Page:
We've been up to our elbows (literally) in salsa lately. Our family really likes homemade salsa, maybe we have some Mexican roots somewhere in our genealogy. Except one problem - we can't take the heat. So no hot peppers. Forget the Mexican roots - I guess it's probably not there.
First I sat down and ran the numbers to figure out how much salsa I needed to can up (this shows you how). I like to put up at least enough to get me through till next year. What I discovered was that we needed over 100 quarts (or 200 pints)! Yikes! That's why we've been up to our elbows in salsa.
First Ingredient: Tomatoes
I actually grew a load of tomato plants this year, but I harvested all of 4 tomatoes. Ever had a year like that? Well, thanks to the Spider Mites (more on that in another blog post later), we had an unsuccessful garden this year. Thankfully we have the option of gleaning fruit and veggies from farms in the area. If you either don't have a garden or lost produce in your garden this year, check out gleaning options at farms near you. That's what we do. And that's how I ended up with 10 boxes of tomatoes this year.
You can prepare your tomatoes a few different ways. In years past we always ran the washed tomatoes through the Victorio Strainer (using the salsa screen). But with all those boxes of tomatoes (plus 2 energetic toddlers) I didn't feel like cleaning up the Victorio Strainer at the end of each day (it's a little bit of work). So we decided to try something new - blended salsa. And we REALLY like it. Nick said that it's 'mouthwatering' delicious. In my book, that's all that counts.
Blending the Tomatoes
First, the advantage of the Victorio Strainer is that it will core and peel the tomato for you. And since I wasn't using the Victorio this year I had to peel the tomatoes first. It's actually pretty easy.
1. Bring large pot of water to boil
2. Drop fresh tomatoes into boiling water
3. Wait approximately 3 minutes until you see the skin on some of the tomatoes cracking
4. Use slotted spoon to lift tomatoes from hot water
5. Dump tomatoes into sink full of cold water
6. Pull skins off with your hands
7. Whala! Finished peeling tomatoes - now you are ready to blend them into the salsa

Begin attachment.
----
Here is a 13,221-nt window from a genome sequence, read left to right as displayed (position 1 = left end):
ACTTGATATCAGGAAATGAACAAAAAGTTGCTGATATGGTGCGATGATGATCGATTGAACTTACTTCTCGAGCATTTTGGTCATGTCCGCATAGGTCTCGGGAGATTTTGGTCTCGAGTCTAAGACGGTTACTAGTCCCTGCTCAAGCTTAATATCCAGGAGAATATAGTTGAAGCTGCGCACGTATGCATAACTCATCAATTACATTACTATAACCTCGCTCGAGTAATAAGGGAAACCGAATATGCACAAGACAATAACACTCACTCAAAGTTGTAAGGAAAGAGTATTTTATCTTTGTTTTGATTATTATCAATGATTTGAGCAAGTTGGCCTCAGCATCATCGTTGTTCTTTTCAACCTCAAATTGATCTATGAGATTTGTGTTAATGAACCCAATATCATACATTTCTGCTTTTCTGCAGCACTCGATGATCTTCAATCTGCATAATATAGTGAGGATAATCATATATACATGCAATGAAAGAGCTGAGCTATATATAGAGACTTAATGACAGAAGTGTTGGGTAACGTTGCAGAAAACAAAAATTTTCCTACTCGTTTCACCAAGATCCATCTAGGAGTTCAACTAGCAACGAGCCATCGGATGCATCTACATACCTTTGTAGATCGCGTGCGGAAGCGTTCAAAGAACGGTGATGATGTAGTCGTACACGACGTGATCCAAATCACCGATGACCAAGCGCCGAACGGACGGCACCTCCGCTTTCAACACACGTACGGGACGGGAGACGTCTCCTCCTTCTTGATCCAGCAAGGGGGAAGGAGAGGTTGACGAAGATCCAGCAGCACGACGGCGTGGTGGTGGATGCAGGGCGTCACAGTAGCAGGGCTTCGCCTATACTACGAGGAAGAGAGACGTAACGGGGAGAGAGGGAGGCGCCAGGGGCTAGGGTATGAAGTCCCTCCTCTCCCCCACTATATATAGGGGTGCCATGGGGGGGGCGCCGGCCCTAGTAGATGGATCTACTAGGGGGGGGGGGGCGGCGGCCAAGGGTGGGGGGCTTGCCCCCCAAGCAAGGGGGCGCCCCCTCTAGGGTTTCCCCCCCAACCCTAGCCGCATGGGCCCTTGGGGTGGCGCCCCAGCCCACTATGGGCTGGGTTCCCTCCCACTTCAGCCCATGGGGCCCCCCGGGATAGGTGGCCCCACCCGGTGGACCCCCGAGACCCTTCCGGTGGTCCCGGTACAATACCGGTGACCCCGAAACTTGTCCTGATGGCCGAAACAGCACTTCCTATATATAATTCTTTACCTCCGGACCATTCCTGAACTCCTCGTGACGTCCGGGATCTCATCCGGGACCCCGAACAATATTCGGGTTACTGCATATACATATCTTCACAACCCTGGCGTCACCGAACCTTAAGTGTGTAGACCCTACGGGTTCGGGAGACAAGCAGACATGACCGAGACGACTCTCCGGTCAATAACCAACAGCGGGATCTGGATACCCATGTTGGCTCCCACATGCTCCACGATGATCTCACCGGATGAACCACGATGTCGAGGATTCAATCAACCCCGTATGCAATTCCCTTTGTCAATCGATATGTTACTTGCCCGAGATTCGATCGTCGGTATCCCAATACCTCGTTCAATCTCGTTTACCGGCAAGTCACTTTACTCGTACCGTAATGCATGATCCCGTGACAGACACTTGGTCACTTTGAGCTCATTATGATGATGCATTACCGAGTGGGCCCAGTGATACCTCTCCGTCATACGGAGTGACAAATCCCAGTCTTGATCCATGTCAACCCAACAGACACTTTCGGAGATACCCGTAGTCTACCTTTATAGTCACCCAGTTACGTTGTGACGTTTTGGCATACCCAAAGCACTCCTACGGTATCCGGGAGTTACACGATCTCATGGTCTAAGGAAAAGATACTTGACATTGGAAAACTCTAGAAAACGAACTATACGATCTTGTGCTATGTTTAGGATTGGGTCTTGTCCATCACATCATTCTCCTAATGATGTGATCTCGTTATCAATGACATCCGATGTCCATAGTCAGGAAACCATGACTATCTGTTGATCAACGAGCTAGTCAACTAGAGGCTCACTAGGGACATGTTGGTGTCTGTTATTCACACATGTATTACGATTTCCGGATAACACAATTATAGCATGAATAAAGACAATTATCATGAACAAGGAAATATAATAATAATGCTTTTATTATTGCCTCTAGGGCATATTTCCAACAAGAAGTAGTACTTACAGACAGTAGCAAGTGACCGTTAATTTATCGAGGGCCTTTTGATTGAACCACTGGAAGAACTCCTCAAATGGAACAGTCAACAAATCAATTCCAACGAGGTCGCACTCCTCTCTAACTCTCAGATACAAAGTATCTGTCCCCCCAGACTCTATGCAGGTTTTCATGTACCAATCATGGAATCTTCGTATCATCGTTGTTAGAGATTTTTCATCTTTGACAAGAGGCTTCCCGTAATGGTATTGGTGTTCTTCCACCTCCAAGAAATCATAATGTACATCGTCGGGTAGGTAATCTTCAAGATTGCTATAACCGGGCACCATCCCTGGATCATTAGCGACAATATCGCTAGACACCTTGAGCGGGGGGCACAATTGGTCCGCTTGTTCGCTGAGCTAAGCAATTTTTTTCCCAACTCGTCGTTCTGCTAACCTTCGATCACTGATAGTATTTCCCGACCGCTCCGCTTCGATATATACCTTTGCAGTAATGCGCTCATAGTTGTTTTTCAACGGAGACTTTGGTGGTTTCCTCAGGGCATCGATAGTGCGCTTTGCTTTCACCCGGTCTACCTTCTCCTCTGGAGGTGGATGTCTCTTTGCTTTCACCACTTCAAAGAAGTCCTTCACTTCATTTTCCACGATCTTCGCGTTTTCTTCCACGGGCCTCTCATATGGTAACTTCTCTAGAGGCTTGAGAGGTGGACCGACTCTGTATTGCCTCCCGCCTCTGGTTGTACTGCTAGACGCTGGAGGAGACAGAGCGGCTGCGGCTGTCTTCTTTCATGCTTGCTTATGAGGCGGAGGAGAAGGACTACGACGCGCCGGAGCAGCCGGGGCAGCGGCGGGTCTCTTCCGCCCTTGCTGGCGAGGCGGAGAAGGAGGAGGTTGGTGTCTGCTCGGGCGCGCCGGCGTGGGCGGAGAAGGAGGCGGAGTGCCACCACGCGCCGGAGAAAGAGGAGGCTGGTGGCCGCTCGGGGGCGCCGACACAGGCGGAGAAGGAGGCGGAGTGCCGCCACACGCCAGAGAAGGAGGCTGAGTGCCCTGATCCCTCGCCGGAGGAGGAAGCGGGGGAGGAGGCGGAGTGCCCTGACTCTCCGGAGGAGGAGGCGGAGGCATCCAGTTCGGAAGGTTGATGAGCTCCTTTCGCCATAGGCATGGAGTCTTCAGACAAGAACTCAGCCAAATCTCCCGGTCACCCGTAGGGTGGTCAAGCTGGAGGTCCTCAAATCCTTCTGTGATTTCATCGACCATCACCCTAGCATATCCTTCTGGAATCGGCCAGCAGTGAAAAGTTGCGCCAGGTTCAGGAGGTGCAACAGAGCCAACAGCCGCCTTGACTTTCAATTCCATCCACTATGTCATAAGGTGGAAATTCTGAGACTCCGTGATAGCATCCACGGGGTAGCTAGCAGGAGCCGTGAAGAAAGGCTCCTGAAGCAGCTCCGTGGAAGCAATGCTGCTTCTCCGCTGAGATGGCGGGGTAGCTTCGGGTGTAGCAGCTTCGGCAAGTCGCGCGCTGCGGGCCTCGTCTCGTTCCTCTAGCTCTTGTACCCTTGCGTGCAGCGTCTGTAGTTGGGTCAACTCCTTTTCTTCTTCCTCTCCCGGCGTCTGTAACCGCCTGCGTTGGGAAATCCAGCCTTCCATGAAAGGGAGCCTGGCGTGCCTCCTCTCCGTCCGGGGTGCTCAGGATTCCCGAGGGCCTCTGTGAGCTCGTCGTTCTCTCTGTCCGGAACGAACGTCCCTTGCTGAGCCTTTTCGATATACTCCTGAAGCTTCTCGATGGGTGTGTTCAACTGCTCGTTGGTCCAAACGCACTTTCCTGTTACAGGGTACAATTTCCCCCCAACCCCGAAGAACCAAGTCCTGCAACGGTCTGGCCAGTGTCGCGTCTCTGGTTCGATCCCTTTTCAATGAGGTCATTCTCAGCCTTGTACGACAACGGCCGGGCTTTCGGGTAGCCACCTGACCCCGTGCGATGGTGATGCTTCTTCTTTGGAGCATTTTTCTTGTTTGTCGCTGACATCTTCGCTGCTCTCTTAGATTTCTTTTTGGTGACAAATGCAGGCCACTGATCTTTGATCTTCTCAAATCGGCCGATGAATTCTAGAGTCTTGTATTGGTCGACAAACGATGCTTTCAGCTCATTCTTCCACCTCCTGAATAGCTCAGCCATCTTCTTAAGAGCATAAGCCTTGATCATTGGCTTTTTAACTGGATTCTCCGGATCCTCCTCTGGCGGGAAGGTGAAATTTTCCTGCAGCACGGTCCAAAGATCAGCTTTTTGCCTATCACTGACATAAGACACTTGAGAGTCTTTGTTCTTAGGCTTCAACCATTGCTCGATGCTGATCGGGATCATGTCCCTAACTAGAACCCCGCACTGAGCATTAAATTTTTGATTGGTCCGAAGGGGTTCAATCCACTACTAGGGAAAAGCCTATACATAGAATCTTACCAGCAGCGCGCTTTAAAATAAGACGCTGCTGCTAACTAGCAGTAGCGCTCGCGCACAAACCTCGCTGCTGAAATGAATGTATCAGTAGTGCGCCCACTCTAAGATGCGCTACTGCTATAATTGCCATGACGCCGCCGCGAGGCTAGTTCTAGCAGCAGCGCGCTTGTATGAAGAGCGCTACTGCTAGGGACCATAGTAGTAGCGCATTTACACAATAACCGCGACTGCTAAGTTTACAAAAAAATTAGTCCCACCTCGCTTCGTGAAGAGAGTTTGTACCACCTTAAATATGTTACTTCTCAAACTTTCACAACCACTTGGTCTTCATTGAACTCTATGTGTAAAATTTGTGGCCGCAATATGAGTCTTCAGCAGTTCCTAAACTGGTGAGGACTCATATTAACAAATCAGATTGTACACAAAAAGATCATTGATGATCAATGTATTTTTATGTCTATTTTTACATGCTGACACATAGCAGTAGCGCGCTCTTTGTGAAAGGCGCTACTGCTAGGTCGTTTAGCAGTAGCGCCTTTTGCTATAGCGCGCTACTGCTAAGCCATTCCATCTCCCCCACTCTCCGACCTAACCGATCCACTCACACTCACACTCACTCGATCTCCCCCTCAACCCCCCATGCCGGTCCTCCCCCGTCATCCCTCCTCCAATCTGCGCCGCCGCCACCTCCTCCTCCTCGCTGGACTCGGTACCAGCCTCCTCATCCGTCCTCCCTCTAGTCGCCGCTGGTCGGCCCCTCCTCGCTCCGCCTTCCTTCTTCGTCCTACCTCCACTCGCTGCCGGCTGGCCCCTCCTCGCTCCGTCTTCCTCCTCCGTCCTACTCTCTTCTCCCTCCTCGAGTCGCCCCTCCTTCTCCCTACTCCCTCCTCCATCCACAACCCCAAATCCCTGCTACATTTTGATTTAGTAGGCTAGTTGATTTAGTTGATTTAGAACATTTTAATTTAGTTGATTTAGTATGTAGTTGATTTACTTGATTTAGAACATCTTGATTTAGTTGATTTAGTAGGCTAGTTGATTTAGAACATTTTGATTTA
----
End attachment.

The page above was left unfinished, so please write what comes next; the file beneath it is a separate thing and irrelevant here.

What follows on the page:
Here's a quick video showing you this process:
Cold Pack vs. Hot Pack
So since I was doing a large quantity of salsa this year I used a large 5 gallon bucket (food grade) to mix all the ingredients together. I would use peeled and cored tomatoes in the blender (they are very watery) in order to blend the onions, garlic, and cilantro. Otherwise you would have to add water to get the those ingredients to blend and you don't want any more water than you already have.
I usually don't cook my salsa down to remove the water. Instead I just add tomato paste to thicken it. That way I get more from my tomatoes and it takes a whole lot less time (a precious commodity around here). When you put food (salsa, peaches, pickles, etc) into jars that is cold or room temperature, that's called 'Cold Pack'. If you cook your salsa down and then put the hot salsa into the jars, that's called 'Hot Pack'. If you cook your salsa down then you wouldn't need the tomato paste.
Well, it's a large recipe, but here it goes:
24 lb box of tomatoes
4 bell peppers (I used a mix of all the colors - green, red, yellow, and orange, but use whatever you have)
6 onions (I did a mix of yellow and purple, roughly 3 of each
2 cups of fresh garlic
2 bunches of cilantro (roughly 2 - 3 cups)
1/2 cup + 2 tablespoons of Salt (honestly - do it to taste, but this was how much I found worked)
1/2 cup + 2 tablespoons of Sugar (again, to taste)
4 cups of lemon juice
3 lbs of tomato paste (I bought the large cans of tomato paste and it turned out to be roughly 1/2 a can for the consistency that I wanted)
3 tablespoons of cumin
Once you have blended all the ingredients together and are satisfied that you really like the flavor, then it's time to put it into jars. I usually use quart jars (we've been doing it in our family for years), but there are no accepted and tested recipes that the experts say is safe. So, put it into pint jars and you'll be safe. Check the Ball Blue Book for details on the recommended time to process it. My quart jars are processed for 30 minutes once the water starts boiling.
Since we do so much canning here in our home we like to use reusable canning lids similar to Tattlers (regular mouth or wide mouth). It saves a boat load of money each year for us and they are easy to use. You just have to get used to them a little.
If you are doing 'cold pack' with your jars, do be mindful that if you try to put a glass jar that isn't preheated into boiling water (or nearly boiling water) you'll likely break your jar. I usually warm my jars once I put the salsa in them by placing them next to the wood stove or I dump the boiling water from the last batch and start with warm water in the canner.
The Finished Product
There is little that is more rewarding than looking at a pantry full of delicious homemade home-canned food. The recipe above usually gives me between 15 and 17 jars of salsa. There will be separation of the water on the bottom side of the jar when you pull it out, but just shake it up and it will be back to normal. Have you been putting up food this fall? Tell me all about it in the comments below - I'd love to hear what you've been doing.
We recently released a much requested DVD set called "Preserving the Harvest". If you've ever wished you could look over someone's shoulder and learn how to water bath or pressure can safely, this is for you.
But it's much more than just a canning demo. It covers:
- How to figure out how much food your family needs
- Pressure canning
- Water bath canning
- Grain storage
- Bread making
- Vacuum packing
- Root cellaring
- And more!
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